With the number of students in need of special education services increasing, many school districts are finding that their pools of certified personnel aren’t keeping up.
Some educators were hoping the recent reauthorization of the nation’s main special education law, the Individuals with Disabilities Education Act, would help ease their problems.
But while the reauthorization--set to go into effect this week--will clarify guidelines for recruiting and training special education staff members, states will still carry the burden of finding and training qualified employees.
“It didn’t do anything that’s directly going to result in more certified teachers,” said Jay A. McIntire, a policy specialist with the Council for Exceptional Children, a special education advocacy group in Reston, Va.
“We won’t know until states apply the law” whether the modifications will help ease the shortages, he added.
Mr. McIntire and others agree, though, that the reauthorization includes some needed changes that will help school officials hire and train staff members to provide appropriate special education services.
A study of 39 urban school districts last year found that more than two-thirds cited an immediate need for special education teachers, and many resorted to hiring noncertified employees to fill the void. (“Urban Districts Pressed To Find Teachers, Survey Says,” May 29, 1996.)
Rural districts often have the same problems, educators say.
One reauthorization provision grants something of a reprieve to educators in regions with shortages by allowing schools to hire the most qualified people available who are making progress toward certification.
Those applicants would have a three-year window to complete training and receive state certification.
The method has been in practice in many regions, but has never been explicitly written into federal law, said Myrna R. Mandlawitz, the special assistant for government relations for the National Association for State Directors of Special Education in Alexandria, Va.
Knowing they are backed by federal law, school officials will likely feel more comfortable with hiring and training staff members whose certification is not yet completed, she added.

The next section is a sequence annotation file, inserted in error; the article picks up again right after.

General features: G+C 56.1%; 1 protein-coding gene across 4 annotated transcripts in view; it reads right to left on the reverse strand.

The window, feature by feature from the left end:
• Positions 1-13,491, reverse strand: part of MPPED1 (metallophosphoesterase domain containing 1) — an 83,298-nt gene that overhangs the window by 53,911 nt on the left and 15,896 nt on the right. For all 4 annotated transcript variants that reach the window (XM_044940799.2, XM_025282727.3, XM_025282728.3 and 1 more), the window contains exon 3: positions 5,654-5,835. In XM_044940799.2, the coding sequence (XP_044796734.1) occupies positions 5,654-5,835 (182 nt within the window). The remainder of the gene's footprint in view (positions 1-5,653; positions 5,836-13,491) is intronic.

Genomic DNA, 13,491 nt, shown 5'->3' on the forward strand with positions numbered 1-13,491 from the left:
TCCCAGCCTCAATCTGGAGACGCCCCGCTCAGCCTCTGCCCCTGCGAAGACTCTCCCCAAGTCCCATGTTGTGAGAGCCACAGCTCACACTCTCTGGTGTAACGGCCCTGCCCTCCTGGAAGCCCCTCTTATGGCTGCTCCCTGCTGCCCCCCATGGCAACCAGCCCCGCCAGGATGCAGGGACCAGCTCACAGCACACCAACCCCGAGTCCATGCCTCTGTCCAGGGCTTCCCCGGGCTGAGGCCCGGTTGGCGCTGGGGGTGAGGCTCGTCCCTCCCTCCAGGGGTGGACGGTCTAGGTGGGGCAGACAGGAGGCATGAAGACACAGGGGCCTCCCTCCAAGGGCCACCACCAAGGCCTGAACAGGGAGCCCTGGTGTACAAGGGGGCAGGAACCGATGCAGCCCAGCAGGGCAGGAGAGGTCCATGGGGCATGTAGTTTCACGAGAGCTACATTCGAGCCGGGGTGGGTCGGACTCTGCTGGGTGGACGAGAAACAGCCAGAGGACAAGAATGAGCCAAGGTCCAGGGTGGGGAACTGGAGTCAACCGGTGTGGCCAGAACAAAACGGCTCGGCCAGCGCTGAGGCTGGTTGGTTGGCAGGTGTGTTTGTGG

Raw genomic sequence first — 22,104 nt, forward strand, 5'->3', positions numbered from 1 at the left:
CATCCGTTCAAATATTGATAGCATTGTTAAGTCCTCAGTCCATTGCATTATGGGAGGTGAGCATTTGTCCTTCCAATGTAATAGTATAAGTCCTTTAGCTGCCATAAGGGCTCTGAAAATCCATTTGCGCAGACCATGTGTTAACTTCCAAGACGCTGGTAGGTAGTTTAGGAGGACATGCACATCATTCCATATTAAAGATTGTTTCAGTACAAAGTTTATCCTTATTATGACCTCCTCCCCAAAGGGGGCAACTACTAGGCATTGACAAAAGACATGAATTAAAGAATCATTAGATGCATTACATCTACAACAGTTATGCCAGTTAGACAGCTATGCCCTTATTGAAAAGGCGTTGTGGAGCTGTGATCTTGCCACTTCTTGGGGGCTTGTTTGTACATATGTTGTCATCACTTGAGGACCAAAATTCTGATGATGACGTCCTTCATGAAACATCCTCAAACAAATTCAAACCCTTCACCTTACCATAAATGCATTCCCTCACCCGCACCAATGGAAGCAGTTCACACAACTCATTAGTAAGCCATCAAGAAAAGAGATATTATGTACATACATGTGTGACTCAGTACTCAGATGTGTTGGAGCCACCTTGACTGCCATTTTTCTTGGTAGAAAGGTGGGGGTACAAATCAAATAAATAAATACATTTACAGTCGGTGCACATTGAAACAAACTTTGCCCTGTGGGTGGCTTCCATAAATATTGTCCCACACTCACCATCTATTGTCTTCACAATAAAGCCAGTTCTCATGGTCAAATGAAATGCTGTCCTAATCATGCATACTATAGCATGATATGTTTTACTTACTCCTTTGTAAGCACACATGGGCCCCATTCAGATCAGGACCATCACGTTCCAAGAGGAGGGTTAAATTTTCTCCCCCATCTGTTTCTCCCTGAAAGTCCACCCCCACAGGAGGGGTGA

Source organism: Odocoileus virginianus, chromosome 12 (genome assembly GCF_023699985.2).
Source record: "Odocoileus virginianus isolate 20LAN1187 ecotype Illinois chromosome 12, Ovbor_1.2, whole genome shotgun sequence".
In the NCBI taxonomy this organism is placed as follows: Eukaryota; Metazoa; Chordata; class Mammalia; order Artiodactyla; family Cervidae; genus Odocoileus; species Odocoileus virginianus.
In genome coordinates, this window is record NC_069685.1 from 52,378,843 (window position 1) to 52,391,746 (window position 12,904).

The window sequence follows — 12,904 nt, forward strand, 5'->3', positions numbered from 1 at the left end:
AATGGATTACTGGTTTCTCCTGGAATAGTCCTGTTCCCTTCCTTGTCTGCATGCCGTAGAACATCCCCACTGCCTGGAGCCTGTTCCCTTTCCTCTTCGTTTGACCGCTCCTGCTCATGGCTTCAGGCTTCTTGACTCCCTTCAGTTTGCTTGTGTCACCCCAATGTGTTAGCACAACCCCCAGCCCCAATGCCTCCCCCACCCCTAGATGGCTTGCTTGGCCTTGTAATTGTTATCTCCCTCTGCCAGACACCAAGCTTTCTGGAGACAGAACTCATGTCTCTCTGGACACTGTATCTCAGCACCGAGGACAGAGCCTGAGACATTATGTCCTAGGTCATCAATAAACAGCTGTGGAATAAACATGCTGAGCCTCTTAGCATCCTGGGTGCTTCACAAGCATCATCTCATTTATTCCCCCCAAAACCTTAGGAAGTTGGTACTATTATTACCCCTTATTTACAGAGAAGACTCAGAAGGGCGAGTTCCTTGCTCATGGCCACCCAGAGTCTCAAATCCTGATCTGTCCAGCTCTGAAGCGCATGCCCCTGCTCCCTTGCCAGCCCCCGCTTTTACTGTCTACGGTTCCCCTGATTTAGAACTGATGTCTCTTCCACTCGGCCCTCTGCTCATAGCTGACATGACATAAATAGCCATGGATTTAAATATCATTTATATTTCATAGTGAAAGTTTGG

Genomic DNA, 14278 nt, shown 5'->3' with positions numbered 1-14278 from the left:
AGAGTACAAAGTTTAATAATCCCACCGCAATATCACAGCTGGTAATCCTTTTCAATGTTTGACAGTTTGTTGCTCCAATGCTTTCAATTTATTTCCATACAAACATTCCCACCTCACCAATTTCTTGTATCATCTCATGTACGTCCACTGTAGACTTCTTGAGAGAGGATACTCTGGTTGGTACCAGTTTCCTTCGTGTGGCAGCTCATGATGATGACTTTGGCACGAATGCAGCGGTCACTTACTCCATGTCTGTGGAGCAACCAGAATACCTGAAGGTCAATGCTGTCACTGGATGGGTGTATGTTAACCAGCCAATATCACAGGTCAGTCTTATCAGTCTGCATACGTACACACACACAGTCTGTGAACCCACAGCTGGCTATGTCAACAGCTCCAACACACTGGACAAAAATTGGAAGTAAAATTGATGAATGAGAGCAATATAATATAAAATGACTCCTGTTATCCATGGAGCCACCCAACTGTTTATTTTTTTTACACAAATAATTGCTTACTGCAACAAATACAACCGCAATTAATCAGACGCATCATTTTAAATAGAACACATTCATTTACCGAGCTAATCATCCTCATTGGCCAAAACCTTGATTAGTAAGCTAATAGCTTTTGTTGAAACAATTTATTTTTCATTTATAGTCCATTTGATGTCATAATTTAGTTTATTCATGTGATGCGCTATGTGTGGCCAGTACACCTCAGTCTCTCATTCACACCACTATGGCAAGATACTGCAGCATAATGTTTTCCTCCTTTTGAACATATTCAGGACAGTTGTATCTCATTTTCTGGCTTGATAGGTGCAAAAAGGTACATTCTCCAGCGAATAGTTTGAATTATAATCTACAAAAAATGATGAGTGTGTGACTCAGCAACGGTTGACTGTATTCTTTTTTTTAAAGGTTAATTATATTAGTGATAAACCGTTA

“It gives states something to fall back on,” Ms. Mandlawitz said.
“Somebody’s got to be in the classroom, or else students get nothing,” Mr. McIntire added. “This seems like a rational way” to recruit and train personnel within a strict time line.
Under the IDEA reauthorization language, states also would be able to use federal discretionary state improvement money for special education to write certification standards consistent with those of other states.
Today, a major ingredient in schools’ staffing problems is a lack of “portable” standards in the field.
Requirements for certification vary widely between states, making it hard for teachers and others to move across state lines without undergoing lengthy retraining.
Revamping the IDEA turned into a long, cumbersome process when advocates for the disabled clashed with educators over some central provisions.
It took lawmakers nearly two years to finally pass a bill that was palatable to every side. (“House, Senate Easily Approve Spec. Ed. Bill,” May 21, 1997.)
After some debate, lawmakers chose not to drop the requirement that states have a comprehensive system of personnel development for special education employees. Instead, they attempted to simplify the legislative language on the systems.
Disability-rights and special education advocates had urged Congress to keep the personnel-development system mandate, saying that students would suffer without appropriately trained staff members in their classrooms. Such systems are designed to ensure that states have an adequate supply of qualified personnel.
“The CPSD requirements of the law are essential,” said Stevan J. Kukic, the director of special education for Utah.
“Without ongoing, effective personnel development, students with disabilities will not receive a free, appropriate public education” as the law requires, Mr. Kukic added.
The measure also will expand the personnel standards to mandate that paraprofessionals be trained and supervised in accordance with state law.
President Clinton was scheduled to sign the IDEA reauthorization into law at a ceremony this week.
Most of the reauthorization changes will go into effect immediately, according to a spokesman for the House Education and the Workforce Committee.